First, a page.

“In addition, we believe that in the future, it will do a better job of giving customers the ability to interpret the data and operationalize the data – not in the sense of just sending data back to the home base, but a better job of integrating with fleets’ maintenance software package,” Waterstreet says.

In the short term, Qualcomm plans to offer e-Technician as a separate hardware piece connected to the OmniTracs system. Eventually, the company will embed the product into OmniTracs, Waterstreet says. With the command and control features of remote diagnostics, it’s not difficult to imagine programming trucks’ top speed to adjust automatically by state or region, according to the speed limits of each area.

While the technology exists to make this possible, many companies are still in stage one – searching for a cost-effective way to harness vehicle information. In most cases, solutions that make the most sense from an economic standpoint leverage wireless ECMs with other applications, such as tracking and mobile communications.

Watching the yard
Remote diagnostics can be a matter of feet

For fleets with local operations or trucks that return on a daily or weekly basis, short-range wireless solutions now make it possible to download data from an onboard computer or simply an antenna as vehicles return to the yard.

For years, the major providers of diagnostics tools have used cable to download data from the vehicle’s J1708 datalink connector. Now a host of short-range wireless solutions are entering the market.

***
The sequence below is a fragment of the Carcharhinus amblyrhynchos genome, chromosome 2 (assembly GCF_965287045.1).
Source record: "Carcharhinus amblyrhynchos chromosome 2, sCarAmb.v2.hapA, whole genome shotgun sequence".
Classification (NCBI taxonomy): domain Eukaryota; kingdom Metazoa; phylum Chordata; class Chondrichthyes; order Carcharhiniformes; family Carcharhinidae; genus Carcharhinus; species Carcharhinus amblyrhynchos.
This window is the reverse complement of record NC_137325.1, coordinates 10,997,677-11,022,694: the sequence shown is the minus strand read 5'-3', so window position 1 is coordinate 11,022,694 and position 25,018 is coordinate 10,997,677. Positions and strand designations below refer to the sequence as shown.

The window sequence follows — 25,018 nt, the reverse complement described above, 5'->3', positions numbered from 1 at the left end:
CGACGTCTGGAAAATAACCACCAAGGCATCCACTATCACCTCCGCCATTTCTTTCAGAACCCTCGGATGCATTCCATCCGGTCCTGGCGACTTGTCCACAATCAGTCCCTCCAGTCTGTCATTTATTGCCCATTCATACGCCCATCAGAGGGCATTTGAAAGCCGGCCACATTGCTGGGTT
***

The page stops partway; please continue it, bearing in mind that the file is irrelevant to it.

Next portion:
Mack Trucks, for example, offers an onboard data logger called DataMax that records trip and life-of-vehicle information, such as maintenance and fault codes, engine duty cycle and a driver’s daily stop-and-go activities. The company also offers InfoMax Wireless, a tool that utilizes 802.11b frequency standard to transmit data from vehicles to a local computer instantly and automatically when the vehicle is within range. Fleets can specify what data they want as well as how often they get it, the company says.

Truck manufacturers Volvo North America and International also have developed proprietary wireless tracking and vehicle monitoring systems, although these systems use satellite and cellular-based networks, respectively.

Scan tools also are making the move toward wireless. Later this year, Eaton Truck Components, which markets the MD Scan Tool, will release a wireless version that works within 802.11b standard. The company also plans to move into cellular-based diagnostics in 2005, says Matt Starks, Eaton’s manager of installation and support development. The advantage of using a wireless scan tool, Starks says, is that you wouldn’t need a dedicated transmitter for each computer. All scan tools would transmit data to the same PC.

CAT Engines is soon to release a wireless system as well. The engine manufacturer now offers Palm OS-based and PC-based software to download data from engines. The company is nearing production of a wireless communications adapter that uses the 802.11b standard. The hardware could be installed on a truck permanently or temporarily.

“I could envision that some truck fleets would want to put (a wireless adapter) on every machine, and as a truck comes in, it would automatically download through the wireless network to a desktop connected to your parts order and warranty system,” says Mike Watson, product development manager for Caterpillar dealer service tools. “It should be able to improve the productivity of technicians.”

Tests have shown the wireless adapter will work over a half-mile, assuming a directional antenna and a clear line of sight. In a service bay environment, the system is reliable up to 300 feet. With a small whip antenna on the top of the truck, the distance jumps to 1,000 feet.